Mordenite photomicrograph. Width ~6 mm.
Thursday, November 7, 2013
I have sort of become fascinated with zeolite group minerals during the last several months and have tried to argument my modest collection by making a few strategic frugal purchases. Some zeolites such as chabazite and stilbite seem to be everywhere including “nature-oriented gift shops.” Many of the other zeolites are more difficult to acquire at a reasonable price.
At one of the shops this summer I saw a thumbnail of mordenite, looked at it with my hand lens, and immediately marked it for purchase. Mordenite is one of those minerals forming crystals that are long and slender---acicular, hair-like sprays. These individual crystals are quite fragile and need protection and a “lack of touching.” The specimen came from the “Siletz River Basalt Flows, Oregon.”
Mordenite is a hydrated calcium sodium potassium aluminum silicate [(Ca, Na2,K2)Al2Si10O24-7H2O] that has a silky luster, transparent to translucent diaphaneity, and a hardness of 3 or 4 (Mohs). It usually is colorless (clear) to white but sometimes has a pinkish cast (rarely yellowish cast).
Mordenite can occur in several different environments including as an “alteration product of pyroclastic sediment and sedimentary rocks, as well as lava flows. These occurrences range from low temperature diagenesis of vitric tuff in lacustrine sediment [where the silica glass reacts with pore water], to thermal aureoles surrounding volcanic vents, and to active hydrothermal systems” (Deer and others, 2004). Mordenite has been synthesized, like many zeolites, and is commercially valuable for use in catalytic and separation processes in the petrochemical industry.
I cannot locate the exact figures for mordenite but the USGS (www.minerals.usgs.gov) noted that in 2011 natural zeolites were mined by 10 companies in the U.S with New Mexico being the leading producer. The most commonly mined zeolites were chabazite, clinoptilolite and mordenite. These minerals were mined from sedimentary rocks—“associated with the alteration of volcanic tuffs in alkaline lake deposits and open hydrologic systems” (easier to mine these rocks rather than basalts). Production of all zeolites in 2011 was ~62,000 metric tonnes.
The zeolites of the Siletz River volcanics are interesting as they formed in vugs, cracks and fractures of theolitic, basaltic pillow lava. The mordenite in my collection came from one of the vugs in these basalts. Keith and Staples (1985) believed the zeolites were the result of alteration of basaltic glass. Furthermore, they “suggested that zeolitization occurred during a low-temperature (60°–70°C) submarine hydrothermal event, or by reactions of cold (∼10°C) meteoric water with basalt over a long time.”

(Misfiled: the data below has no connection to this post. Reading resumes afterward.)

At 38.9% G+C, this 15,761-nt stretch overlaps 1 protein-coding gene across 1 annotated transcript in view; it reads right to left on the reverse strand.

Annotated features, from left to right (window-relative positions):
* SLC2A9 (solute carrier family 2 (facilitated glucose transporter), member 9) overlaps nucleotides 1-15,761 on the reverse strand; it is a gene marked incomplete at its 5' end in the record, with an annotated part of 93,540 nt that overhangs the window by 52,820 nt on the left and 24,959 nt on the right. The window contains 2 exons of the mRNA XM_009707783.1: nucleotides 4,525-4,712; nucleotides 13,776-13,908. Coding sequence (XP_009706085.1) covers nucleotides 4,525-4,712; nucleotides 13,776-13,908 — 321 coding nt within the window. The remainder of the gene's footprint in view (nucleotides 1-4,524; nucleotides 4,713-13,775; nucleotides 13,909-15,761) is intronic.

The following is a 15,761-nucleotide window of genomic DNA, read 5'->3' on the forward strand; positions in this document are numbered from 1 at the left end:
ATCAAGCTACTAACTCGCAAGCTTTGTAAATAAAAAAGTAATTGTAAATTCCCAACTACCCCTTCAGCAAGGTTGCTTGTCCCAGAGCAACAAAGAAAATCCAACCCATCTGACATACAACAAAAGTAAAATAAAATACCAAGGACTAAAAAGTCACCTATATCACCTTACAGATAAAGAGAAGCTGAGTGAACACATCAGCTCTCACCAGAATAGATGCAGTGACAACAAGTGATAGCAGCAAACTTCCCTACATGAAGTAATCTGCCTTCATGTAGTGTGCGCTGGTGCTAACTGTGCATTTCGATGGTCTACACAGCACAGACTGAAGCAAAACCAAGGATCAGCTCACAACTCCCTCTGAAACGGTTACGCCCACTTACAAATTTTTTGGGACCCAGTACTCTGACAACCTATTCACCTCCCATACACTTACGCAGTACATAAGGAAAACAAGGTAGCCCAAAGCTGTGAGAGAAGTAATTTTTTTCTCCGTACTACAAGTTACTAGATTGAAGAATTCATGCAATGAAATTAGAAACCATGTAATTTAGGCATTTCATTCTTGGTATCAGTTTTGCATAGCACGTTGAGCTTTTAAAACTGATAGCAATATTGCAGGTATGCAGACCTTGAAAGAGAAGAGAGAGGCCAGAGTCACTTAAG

OK, theolitic basalts are a very common type of silica-rich basalt dominated by the minerals clinopyroxene and plagioclase feldspar. Pillow lavas are basalts extruded “under water” and are characterized by pillow-shaped masses. Mostly we think of pillow lavas as being extruded under oceanic waters; however, I have seen pillow lava that was formed as volcanos in central Utah dumped their lava into Pleistocene Lake Bonneville.
Besides the hair-like crystals, the mordenite is interesting due to the nature of the Siletz River Volcanics. Found in the Coastal Range of Oregon, the Paleocene to Eocene volcanic rocks belong to a terrane geologists refer to as Siletzia. These volcanics erupted from some sort of a spreading center (similar to the current Mid-Atlantic Ridge) situated between oceanic tectonic plates (hence the pillow lavas). This oceanic plate containing the riding volcanics (known to geologists as the Farallon Plate) was moving eastward (current direction), bumping into what is now North America. The Farallon Plate (more dense) was drawn under (or subducted) the North American Plate (lighter density). However, the Siletz River volcanics were quite massive and not all were subducted and so were accreted (stuck on to) the North American Plate.
It gets better, and especially for readers here in the Mountain West. Schmandt and Humphreys (2011) believed the Siletz River volcanics were so massive that they sort of jammed the subduction zone, an event that had regional implications. At ca. 53 Ma the Laramide Orogeny (building of the Rocky Mountains) had an abrupt shift. Up to then the Orogeny was one of compressional tectonics (lots of thrust faulting and uplift) caused by the North American Plate overriding the Farallon Plate. But now the subduction zone is jammed by the Siletz River volcanics and the compression sort of stops. As the compression waned the Mountain West. also seemed to experience a hiatus of volcanism. Somewhere ca. 40 Ma more changes were in the air as the area begin to experience extensional tectonics (stretching of the crust) and a great outpouring of explosive volcanism (Mid-Tertiary Ignimbrite Event). The Basin and Range area is the result of extension as is the Arkansas River around Buena Vista and Leadville (see previous blogs). The volcanism can be seen in the great calderas around Silverton and near LaGarita (see previous blog).
Wow, this is interesting stuff but also might confuse readers without some sort of a geology background. Sorry for all of the jargon but I tried to make an interesting story. I think it amazing that a little ole piece of mineral with some pretty crystals can lead to a tale involving global tectonics.
Deer, A., R. Howie, W. S.Wise, and J. Zussman, 2004, Rock Forming Minerals. v. 4B. Framework Silicates: Silica Minerals, Feldspathoids and the Zeolites, The Geological Society, London.
Keith, T. E. C. and L. W. Staples, 1985, Zeolites in Eocene Basaltic Pillow Lavas of the Siletz River Volcanics, Central Coast Range, Oregon: Clay and Clay Minerals, v. 33, no. 2.
Schmandt, B. and E. Humphreys, 2011, Seismically Imaged Relict Slab from the 55 Ma Siletzia Accretion to the Northwest United States: Geology, v. 39, no. 2.